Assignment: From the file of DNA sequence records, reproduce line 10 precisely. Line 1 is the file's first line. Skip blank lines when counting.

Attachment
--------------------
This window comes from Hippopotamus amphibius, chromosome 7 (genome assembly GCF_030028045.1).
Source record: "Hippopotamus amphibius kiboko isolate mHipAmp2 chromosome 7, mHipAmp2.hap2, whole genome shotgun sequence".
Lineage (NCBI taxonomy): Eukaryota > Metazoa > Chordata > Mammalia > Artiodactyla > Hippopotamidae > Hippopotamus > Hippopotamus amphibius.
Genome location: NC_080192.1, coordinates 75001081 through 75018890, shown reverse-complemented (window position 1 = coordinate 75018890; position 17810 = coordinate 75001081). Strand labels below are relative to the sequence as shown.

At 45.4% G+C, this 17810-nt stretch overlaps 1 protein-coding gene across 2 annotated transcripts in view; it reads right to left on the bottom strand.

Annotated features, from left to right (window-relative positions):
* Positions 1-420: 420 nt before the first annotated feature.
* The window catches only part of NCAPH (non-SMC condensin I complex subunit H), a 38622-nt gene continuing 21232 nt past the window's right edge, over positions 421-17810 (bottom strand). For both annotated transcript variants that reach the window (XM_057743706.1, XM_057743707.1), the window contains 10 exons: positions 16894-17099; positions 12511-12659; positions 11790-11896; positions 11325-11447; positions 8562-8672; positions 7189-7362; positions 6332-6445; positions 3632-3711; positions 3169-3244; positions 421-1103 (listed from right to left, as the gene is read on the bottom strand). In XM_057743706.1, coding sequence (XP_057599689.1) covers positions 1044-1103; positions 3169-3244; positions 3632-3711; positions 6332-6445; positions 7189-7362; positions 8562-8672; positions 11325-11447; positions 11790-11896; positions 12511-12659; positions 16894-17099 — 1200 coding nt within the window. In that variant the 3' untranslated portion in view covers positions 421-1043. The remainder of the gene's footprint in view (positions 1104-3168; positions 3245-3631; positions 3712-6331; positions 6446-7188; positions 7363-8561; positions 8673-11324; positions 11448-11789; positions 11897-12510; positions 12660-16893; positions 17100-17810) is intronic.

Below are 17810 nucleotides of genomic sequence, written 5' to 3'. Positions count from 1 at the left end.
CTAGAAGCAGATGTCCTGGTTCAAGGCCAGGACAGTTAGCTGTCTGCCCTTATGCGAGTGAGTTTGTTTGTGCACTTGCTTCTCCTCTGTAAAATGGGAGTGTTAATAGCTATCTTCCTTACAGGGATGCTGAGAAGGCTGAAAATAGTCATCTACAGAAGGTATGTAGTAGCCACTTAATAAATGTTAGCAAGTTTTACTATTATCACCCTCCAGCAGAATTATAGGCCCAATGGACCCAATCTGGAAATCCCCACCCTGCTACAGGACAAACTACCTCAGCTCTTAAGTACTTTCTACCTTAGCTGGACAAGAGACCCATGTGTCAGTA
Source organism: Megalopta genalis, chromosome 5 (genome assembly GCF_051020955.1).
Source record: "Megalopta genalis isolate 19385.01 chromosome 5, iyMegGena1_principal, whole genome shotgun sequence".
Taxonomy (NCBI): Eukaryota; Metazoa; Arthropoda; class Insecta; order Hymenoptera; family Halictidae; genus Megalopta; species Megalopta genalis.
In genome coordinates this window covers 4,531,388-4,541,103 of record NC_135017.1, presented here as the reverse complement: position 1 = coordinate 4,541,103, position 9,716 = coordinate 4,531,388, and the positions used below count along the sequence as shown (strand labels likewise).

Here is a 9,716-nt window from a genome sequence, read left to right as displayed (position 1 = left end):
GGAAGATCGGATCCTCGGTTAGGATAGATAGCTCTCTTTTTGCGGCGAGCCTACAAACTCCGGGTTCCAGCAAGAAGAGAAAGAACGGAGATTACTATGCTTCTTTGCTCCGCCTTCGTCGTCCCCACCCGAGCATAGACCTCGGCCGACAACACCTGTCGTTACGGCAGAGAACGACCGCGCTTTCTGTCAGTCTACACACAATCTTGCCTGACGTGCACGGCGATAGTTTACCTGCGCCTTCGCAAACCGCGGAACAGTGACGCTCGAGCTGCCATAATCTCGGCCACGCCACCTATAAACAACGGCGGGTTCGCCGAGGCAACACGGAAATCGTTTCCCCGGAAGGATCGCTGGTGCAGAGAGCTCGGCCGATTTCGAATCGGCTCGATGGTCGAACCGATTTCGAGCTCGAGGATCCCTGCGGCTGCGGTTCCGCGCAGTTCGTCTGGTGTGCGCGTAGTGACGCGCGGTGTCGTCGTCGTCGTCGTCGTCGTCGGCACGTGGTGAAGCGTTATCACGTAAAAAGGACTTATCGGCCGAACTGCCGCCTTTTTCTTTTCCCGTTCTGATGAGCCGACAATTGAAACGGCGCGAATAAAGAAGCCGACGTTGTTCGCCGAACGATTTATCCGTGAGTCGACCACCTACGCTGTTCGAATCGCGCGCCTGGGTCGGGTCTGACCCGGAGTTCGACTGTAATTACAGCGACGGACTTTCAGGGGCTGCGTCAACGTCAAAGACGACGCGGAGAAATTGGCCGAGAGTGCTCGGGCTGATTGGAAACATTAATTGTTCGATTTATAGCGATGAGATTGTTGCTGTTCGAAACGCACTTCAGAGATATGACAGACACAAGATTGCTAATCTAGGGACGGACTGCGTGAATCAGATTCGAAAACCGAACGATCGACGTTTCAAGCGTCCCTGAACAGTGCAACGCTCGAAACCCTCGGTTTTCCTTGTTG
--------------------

CTAGAAGCAGATGTCCTGGTTCAAGGCCAGGACAGTTAGCTGTCTGCCCTTATGCGAGTGAGTTTGTTTGTGCACTTGCTTCTCCTCTGTAAAATGGGAGTGTTAATAGCTATCTTCCTTACAGGGATGCTGAGAAGGCTGAAAATAGTCATCTACAGAAGGTATGTAGTAGCCACTTAATAAATGTTAGCAAGTTTTACTATTATCACCCTCCAGCAGAATTATAGGCCCAATGGACCCAATCTGGAAATCCCCACCCTGCTACAGGACAAACTACCTCAGCTCTTAAGTACTTTCTACCTTAGCTGGACAAGAGACCCATGTGTCAGTA